Braves: Major Leaguers that need the season to happen

dkb180727004 braves vs dodgers

The MLB is evaluating every possible opportunity they have at their disposal to make a 2020 season happen. However, with the Coronavirus pandemic continuing throughout the United States and the world, there is no guarantee it will be possible. Many players will be just fine taking off a year of their careers for the better wellbeing of the entire population, but several guys need this season to take place.

Marcell Ozuna, Cole Hamels

This one is fairly straightforward — two pending free agents that just signed lucrative one-year deals with the Braves. If there’s no season, they will lose out on about $17 million each. For Ozuna, he will be wasting a year of his prime and likely have to settle for another one-year pact if he wants to land the enormous multi-year contract he desires. However, that will be even more difficult to earn now that he is a year older. For Hamels, it means losing one of the last potentially good years he has left. He’s already experienced an arm injury while with Atlanta, and going on 37; he may not even be able to land a similar contract in free agency.

Felix Hernandez

Nobody would have been shocked at all had Hernandez decided to hang it up after last season. However, he wanted to prove he still had some stuff left in the tank and signed a one-year deal with the Braves. I was hesitant to believe he would have ever made the roster at first, but The King looked fantastic in Spring Training and was on his way to earning a spot on the 26-man. If there’s no season, Hernandez will have to prove himself again, which may not be possible.

Nick Markakis

Another pending free agent, Nick Markakis, needs this season for a lot of the same reasons Cole Hamels wants it to happen. At 36, he doesn’t have a lot of good years left and probably isn’t in the Braves’ future plans. On top of that, Markakis has an outside chance of reaching 3,000 hits if he plays a few more seasons. If there are no games this year, that milestone becomes nearly impossible.

Mark Melancon, Darren O’Day

Much like Hamels, Melancon will be a free agent this year, is on the last year of a lucrative contract, and is well out of his prime. He will be 36 next year, and there is no way he fetches the $14 million he is scheduled to make in 2020.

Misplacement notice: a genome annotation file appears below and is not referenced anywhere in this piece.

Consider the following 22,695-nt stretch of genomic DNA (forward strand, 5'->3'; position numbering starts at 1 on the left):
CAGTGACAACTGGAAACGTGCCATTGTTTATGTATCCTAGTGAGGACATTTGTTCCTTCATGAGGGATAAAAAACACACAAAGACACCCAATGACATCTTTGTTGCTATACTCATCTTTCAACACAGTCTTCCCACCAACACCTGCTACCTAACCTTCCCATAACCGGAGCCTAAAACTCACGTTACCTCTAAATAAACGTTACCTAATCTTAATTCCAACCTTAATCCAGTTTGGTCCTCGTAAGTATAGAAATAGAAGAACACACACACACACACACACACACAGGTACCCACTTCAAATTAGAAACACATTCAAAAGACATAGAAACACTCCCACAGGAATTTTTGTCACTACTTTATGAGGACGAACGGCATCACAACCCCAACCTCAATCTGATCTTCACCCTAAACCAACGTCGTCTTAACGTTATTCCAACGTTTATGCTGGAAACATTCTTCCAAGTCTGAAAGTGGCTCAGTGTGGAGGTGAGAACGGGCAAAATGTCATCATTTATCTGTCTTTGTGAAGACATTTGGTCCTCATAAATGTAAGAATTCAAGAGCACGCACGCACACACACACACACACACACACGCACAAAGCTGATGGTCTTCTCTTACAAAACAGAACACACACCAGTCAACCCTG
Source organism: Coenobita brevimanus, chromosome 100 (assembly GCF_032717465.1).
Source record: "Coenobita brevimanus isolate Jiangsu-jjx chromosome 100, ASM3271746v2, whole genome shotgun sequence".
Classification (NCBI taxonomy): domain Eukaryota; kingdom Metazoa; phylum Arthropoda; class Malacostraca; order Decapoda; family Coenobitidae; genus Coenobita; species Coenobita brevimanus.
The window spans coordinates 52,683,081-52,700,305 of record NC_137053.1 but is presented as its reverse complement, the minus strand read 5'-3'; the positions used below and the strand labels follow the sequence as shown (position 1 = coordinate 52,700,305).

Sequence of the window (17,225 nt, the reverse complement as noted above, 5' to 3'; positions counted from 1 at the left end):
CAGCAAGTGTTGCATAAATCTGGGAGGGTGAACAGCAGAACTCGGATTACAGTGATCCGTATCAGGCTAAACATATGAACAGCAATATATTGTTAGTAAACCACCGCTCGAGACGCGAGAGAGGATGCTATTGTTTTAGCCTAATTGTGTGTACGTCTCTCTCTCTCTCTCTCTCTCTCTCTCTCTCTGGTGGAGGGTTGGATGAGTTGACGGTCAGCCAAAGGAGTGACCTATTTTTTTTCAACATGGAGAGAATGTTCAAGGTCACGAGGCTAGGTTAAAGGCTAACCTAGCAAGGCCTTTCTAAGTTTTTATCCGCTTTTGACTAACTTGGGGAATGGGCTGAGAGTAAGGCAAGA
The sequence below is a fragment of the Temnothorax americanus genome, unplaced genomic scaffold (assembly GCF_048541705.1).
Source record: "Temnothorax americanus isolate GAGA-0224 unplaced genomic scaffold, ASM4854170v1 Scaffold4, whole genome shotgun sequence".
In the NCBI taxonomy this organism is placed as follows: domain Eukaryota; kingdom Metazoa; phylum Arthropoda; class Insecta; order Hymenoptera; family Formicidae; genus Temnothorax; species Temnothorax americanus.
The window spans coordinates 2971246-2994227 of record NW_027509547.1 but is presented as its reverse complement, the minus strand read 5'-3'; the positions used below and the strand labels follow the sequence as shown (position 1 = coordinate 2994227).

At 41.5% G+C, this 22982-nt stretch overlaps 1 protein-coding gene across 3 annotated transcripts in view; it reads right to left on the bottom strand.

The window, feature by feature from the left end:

O’Day is only making a fraction of Melancon’s 2020 salary, but at 37 years old, missing out on an opportunity to play for a competitive team for the first time in a while has to be a bummer (Yes, I realize he pitched sparingly at the end of last year).

Mike Foltynewicz

Foltynewicz has the type of raw stuff that could land him a massive, multi-year contract following his final year in arbitration (2021). The problem is, there is not a smart team out there that would give him the deal he is looking for if he can’t show some signs of consistency. Putting together back-to-back quality campaigns in 2020 and 2021 after the way he finished 2019 might have been enough to land him a contract worth well over $100 million in total. That’s going to be much tougher to find if there is no season in 2020, and it also leaves him with much less room for error.

A.J. Minter

Minter will not start the year in the majors, and it should (rightfully) take him quite a bit of success to earn another shot in the bullpen, but he has all the stuff in the world to make it at the highest level, and he’s proven it before over an entire season. After an egregious 2019, I’m sure nobody was more anxious to show they could still be a valuable commodity than Minter, but he’ll have to wait even longer if there’s no season.




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